Upon opening a book of short stories edited by Judith Kitchen to see how many pages there were, the last entry, called The Art of Sighing by Bernard Cooper caught my eye and I read through it. The tale brought me back to my own experience of sighs. I was never aware of sighing myself until it was pointed out by the man I married that I was sighing, again. By that time it was just one of many of my behaviors that distressed him and I imagine the reason for my frequent long exhalations was the hopeless condition I perceived our marriage to have arrived at.
Once our contract was dissolved and I moved with the children twice to try to salvage something of family life and some degree of normalcy, living within an hour’s drive of my parents and assorted relatives within easy reach I do not remember sighing with any regularity.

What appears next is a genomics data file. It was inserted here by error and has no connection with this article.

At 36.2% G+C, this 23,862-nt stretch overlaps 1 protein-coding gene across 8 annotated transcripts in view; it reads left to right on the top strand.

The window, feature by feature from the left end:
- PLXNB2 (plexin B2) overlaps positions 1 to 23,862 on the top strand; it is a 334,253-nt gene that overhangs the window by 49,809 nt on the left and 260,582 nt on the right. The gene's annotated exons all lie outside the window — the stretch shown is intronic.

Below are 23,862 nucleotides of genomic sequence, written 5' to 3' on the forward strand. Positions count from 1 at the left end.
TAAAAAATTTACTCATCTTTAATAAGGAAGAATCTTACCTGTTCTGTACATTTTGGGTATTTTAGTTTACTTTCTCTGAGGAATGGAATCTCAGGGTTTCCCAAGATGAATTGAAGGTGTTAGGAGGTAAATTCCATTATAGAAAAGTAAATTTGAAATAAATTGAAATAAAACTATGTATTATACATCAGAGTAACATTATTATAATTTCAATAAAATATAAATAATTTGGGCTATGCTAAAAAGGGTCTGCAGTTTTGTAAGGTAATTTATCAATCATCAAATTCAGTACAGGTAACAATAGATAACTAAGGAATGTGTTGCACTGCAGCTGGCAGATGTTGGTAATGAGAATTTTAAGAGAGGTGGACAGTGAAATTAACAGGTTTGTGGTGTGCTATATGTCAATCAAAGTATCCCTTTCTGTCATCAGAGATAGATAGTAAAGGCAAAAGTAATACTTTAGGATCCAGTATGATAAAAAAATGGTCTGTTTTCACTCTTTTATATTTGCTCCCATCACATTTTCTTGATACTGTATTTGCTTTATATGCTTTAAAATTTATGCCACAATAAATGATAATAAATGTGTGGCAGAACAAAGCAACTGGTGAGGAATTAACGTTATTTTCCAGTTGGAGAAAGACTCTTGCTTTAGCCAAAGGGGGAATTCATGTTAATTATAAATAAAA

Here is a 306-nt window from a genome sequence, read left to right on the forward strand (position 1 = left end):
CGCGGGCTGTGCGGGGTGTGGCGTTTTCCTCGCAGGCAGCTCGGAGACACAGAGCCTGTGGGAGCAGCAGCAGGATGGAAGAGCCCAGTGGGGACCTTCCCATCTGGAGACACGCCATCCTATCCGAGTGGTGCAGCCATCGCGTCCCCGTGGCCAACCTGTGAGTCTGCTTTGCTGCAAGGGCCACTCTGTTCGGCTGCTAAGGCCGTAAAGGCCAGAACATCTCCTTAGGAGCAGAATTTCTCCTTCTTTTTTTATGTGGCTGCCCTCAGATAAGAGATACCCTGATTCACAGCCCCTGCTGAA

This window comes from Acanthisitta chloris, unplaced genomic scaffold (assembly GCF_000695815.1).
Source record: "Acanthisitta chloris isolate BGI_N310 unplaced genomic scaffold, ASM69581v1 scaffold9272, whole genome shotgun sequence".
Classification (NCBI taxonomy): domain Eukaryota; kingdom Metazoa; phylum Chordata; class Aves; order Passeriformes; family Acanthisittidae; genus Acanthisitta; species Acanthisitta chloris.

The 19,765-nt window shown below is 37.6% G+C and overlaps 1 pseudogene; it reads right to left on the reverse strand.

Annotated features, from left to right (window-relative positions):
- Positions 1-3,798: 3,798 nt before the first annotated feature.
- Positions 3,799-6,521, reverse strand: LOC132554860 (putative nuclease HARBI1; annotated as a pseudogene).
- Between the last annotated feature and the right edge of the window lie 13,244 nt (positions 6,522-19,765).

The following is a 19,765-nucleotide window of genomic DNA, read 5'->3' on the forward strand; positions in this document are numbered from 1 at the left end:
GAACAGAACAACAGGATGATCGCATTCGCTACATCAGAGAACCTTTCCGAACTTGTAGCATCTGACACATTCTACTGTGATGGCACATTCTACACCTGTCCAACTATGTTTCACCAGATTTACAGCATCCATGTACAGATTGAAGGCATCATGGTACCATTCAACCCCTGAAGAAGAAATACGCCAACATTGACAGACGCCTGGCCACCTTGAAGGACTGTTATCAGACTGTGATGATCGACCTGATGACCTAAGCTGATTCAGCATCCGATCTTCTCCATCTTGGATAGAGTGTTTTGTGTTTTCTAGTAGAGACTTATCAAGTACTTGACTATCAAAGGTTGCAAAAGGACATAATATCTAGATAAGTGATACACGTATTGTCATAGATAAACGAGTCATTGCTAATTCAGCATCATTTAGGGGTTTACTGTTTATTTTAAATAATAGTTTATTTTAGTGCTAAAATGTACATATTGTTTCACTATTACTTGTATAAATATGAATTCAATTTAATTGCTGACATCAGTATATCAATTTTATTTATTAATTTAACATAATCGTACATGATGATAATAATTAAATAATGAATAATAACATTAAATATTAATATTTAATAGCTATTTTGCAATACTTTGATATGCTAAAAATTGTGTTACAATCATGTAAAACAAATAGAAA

It was that unspeakably busy time in life when working full time downtown, taxiing the children to all of their activities and friends’ houses, or walking the half mile to our parish church, or the high school for meetings, basketball games, keeping the household afloat, and food on the table, I could not keep track of such things as an occasional sigh.
However, when my long fragile mother was admitted to the hospital for the last time, and the children’s father ended up here for a short visit due to a personal crisis he was in the midst of, we had not seen him since he took the train from Chicago to Naperville six years earlier, it seems the sigh became a part of my behavior again. As I took a roasted chicken, a pot of cooked rice and a salad from the kitchen and put them on the dining room table for them, since I had to drive to the hospital and did not know at what hour I might return, I became as aware of sighing regularly as I had been unaware of sighing at any other time.